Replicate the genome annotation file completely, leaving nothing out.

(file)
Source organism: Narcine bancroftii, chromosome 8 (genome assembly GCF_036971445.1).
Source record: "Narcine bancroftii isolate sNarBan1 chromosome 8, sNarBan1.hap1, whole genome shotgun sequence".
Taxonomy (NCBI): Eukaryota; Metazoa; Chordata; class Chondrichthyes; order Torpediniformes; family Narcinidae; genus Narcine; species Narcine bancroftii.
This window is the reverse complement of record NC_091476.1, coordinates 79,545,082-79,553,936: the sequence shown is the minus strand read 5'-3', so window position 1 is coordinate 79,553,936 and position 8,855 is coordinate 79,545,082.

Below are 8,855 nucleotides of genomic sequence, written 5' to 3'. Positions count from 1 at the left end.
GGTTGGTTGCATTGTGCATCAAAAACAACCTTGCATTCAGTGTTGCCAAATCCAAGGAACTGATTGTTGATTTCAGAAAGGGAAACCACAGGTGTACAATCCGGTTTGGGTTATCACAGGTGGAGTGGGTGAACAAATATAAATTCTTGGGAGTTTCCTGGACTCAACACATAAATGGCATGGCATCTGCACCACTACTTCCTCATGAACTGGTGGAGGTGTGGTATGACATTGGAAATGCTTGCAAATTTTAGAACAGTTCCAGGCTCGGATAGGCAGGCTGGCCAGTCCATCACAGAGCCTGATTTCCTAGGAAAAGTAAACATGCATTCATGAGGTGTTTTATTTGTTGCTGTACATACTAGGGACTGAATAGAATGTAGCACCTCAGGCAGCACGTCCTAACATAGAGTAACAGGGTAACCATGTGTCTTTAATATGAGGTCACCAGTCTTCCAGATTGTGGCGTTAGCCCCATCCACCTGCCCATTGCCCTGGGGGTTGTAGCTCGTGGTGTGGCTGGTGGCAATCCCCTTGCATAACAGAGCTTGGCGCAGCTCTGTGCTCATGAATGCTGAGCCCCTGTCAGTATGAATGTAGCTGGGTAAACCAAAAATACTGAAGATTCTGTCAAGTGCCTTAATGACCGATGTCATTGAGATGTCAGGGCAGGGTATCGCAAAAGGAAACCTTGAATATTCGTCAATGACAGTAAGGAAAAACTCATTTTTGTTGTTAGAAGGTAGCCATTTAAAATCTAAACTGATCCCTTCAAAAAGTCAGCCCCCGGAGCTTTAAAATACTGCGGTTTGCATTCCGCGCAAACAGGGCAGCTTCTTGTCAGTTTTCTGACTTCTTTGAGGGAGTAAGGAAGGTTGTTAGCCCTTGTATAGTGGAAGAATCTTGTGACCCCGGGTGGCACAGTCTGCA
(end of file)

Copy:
Source organism: Narcine bancroftii, chromosome 8 (genome assembly GCF_036971445.1).
Source record: "Narcine bancroftii isolate sNarBan1 chromosome 8, sNarBan1.hap1, whole genome shotgun sequence".
Taxonomy (NCBI): Eukaryota; Metazoa; Chordata; class Chondrichthyes; order Torpediniformes; family Narcinidae; genus Narcine; species Narcine bancroftii.
This window is the reverse complement of record NC_091476.1, coordinates 79,545,082-79,553,936: the sequence shown is the minus strand read 5'-3', so window position 1 is coordinate 79,553,936 and position 8,855 is coordinate 79,545,082.

Below are 8,855 nucleotides of genomic sequence, written 5' to 3'. Positions count from 1 at the left end.
GGTTGGTTGCATTGTGCATCAAAAACAACCTTGCATTCAGTGTTGCCAAATCCAAGGAACTGATTGTTGATTTCAGAAAGGGAAACCACAGGTGTACAATCCGGTTTGGGTTATCACAGGTGGAGTGGGTGAACAAATATAAATTCTTGGGAGTTTCCTGGACTCAACACATAAATGGCATGGCATCTGCACCACTACTTCCTCATGAACTGGTGGAGGTGTGGTATGACATTGGAAATGCTTGCAAATTTTAGAACAGTTCCAGGCTCGGATAGGCAGGCTGGCCAGTCCATCACAGAGCCTGATTTCCTAGGAAAAGTAAACATGCATTCATGAGGTGTTTTATTTGTTGCTGTACATACTAGGGACTGAATAGAATGTAGCACCTCAGGCAGCACGTCCTAACATAGAGTAACAGGGTAACCATGTGTCTTTAATATGAGGTCACCAGTCTTCCAGATTGTGGCGTTAGCCCCATCCACCTGCCCATTGCCCTGGGGGTTGTAGCTCGTGGTGTGGCTGGTGGCAATCCCCTTGCATAACAGAGCTTGGCGCAGCTCTGTGCTCATGAATGCTGAGCCCCTGTCAGTATGAATGTAGCTGGGTAAACCAAAAATACTGAAGATTCTGTCAAGTGCCTTAATGACCGATGTCATTGAGATGTCAGGGCAGGGTATCGCAAAAGGAAACCTTGAATATTCGTCAATGACAGTAAGGAAAAACTCATTTTTGTTGTTAGAAGGTAGCCATTTAAAATCTAAACTGATCCCTTCAAAAAGTCAGCCCCCGGAGCTTTAAAATACTGCGGTTTGCATTCCGCGCAAACAGGGCAGCTTCTTGTCAGTTTTCTGACTTCTTTGAGGGAGTAAGGAAGGTTGTTAGCCCTTGTATAGTGGAAGAATCTTGTGACCCCGGGTGGCACAGTCTGCA